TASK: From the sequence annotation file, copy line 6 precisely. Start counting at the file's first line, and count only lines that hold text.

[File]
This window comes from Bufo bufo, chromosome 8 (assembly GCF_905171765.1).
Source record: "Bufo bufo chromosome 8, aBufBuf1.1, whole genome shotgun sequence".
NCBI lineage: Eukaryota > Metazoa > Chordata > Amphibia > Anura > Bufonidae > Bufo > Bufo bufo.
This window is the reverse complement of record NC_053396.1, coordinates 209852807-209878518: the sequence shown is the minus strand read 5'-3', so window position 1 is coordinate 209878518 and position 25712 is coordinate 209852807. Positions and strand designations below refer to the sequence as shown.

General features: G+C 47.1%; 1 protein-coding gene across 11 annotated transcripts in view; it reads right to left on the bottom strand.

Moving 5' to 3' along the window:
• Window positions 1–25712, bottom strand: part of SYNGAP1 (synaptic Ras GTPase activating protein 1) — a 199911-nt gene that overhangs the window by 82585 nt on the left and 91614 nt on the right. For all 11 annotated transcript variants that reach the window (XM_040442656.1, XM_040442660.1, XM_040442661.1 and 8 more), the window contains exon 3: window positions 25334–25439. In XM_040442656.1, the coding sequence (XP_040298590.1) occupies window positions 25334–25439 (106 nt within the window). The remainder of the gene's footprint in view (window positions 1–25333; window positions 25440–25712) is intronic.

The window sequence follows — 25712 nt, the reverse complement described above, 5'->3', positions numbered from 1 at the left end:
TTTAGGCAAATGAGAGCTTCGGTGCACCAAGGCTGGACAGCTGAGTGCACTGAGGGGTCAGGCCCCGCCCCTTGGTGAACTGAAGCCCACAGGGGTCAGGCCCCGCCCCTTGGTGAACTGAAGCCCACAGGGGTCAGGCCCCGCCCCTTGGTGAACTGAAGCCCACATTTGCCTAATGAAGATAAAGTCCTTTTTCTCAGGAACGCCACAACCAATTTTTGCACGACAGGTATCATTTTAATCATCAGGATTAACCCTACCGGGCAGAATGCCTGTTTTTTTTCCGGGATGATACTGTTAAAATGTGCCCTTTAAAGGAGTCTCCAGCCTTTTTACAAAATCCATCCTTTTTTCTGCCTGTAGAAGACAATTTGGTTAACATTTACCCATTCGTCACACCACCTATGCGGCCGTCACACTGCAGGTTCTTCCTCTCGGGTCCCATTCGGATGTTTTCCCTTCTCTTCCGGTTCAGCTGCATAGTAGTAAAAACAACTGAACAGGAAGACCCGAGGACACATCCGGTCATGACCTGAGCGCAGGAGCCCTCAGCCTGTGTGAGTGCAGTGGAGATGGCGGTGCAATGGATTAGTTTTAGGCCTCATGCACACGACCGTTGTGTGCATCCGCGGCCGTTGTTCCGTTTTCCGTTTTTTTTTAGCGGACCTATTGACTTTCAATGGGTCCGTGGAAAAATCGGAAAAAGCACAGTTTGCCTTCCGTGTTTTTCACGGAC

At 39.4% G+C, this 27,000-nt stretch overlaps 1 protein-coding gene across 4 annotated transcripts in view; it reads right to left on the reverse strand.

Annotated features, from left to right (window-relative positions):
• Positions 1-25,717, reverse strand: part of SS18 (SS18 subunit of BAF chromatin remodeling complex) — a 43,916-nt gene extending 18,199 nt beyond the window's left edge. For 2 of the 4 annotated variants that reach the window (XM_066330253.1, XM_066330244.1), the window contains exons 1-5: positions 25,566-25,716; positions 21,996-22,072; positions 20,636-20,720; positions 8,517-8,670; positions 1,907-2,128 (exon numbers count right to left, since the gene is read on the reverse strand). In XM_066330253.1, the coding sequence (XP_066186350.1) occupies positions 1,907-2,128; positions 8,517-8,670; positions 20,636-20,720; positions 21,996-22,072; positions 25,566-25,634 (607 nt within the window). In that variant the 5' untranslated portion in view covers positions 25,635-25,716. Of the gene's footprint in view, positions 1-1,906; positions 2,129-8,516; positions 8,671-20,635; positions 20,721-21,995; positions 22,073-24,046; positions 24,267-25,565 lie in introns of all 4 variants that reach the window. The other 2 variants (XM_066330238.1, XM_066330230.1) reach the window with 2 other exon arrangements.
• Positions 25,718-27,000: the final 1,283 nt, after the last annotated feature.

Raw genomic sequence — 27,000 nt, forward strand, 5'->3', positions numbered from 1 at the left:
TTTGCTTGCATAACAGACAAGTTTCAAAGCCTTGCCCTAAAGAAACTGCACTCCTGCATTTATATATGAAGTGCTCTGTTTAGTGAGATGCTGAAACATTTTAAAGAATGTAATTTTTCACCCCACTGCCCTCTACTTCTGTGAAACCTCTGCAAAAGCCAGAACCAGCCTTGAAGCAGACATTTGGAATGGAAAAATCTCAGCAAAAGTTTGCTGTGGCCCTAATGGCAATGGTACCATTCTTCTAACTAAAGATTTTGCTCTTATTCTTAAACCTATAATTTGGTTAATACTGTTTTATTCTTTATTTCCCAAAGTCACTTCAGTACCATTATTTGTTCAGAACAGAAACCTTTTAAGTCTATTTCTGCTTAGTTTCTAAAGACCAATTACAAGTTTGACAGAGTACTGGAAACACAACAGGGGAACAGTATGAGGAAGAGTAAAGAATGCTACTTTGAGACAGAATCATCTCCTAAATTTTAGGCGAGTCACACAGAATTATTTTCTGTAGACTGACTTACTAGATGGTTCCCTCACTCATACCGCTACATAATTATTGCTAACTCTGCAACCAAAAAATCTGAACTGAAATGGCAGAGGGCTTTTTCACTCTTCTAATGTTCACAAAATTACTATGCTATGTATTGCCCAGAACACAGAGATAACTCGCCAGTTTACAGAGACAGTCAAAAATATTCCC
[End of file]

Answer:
Moving 5' to 3' along the window: